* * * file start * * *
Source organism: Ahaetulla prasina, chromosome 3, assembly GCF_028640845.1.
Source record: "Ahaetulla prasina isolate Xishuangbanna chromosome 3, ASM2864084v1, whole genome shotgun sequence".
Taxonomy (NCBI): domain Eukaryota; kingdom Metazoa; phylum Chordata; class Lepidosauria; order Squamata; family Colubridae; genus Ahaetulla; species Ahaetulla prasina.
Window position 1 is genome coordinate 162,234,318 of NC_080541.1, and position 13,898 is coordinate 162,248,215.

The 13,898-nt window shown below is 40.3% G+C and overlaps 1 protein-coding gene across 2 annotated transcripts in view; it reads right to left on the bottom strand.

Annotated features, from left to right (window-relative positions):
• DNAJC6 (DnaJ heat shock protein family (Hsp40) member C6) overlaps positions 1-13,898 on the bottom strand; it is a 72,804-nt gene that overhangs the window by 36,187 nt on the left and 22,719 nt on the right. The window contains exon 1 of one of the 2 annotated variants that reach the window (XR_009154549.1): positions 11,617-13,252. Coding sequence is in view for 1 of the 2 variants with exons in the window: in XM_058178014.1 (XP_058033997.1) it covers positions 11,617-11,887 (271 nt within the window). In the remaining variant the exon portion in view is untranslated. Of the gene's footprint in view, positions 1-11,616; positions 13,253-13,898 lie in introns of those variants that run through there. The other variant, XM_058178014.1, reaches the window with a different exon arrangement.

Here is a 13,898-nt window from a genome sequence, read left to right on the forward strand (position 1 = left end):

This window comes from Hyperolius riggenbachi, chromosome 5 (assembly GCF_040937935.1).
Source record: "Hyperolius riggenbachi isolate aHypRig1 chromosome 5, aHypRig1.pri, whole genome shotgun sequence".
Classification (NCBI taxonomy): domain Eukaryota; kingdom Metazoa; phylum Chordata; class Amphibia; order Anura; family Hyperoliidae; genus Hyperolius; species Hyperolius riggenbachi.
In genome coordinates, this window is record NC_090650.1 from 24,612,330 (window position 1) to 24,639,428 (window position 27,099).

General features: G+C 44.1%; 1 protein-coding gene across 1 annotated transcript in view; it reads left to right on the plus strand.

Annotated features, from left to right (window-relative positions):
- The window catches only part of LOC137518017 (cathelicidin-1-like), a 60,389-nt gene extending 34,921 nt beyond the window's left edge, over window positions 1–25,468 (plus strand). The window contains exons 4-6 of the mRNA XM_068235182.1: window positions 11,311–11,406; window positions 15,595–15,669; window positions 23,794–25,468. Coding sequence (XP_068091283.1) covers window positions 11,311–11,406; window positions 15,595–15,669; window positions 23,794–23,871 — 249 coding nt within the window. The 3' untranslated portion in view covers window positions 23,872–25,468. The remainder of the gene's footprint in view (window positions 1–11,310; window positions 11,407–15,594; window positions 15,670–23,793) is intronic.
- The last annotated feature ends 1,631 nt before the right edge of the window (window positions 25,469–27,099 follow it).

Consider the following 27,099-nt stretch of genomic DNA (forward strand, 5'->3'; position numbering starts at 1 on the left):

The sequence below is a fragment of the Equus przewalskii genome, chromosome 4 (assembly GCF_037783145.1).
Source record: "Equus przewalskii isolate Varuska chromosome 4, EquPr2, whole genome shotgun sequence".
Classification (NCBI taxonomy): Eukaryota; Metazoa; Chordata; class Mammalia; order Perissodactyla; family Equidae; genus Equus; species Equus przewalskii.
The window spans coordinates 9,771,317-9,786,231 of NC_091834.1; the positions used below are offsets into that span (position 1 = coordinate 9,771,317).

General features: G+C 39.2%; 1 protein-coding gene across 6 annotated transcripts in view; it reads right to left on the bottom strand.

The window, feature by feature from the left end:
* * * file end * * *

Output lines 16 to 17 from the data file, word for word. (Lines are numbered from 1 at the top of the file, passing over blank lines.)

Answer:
- The last annotated feature ends 1,631 nt before the right edge of the window (window positions 25,469–27,099 follow it).

Consider the following 27,099-nt stretch of genomic DNA (forward strand, 5'->3'; position numbering starts at 1 on the left):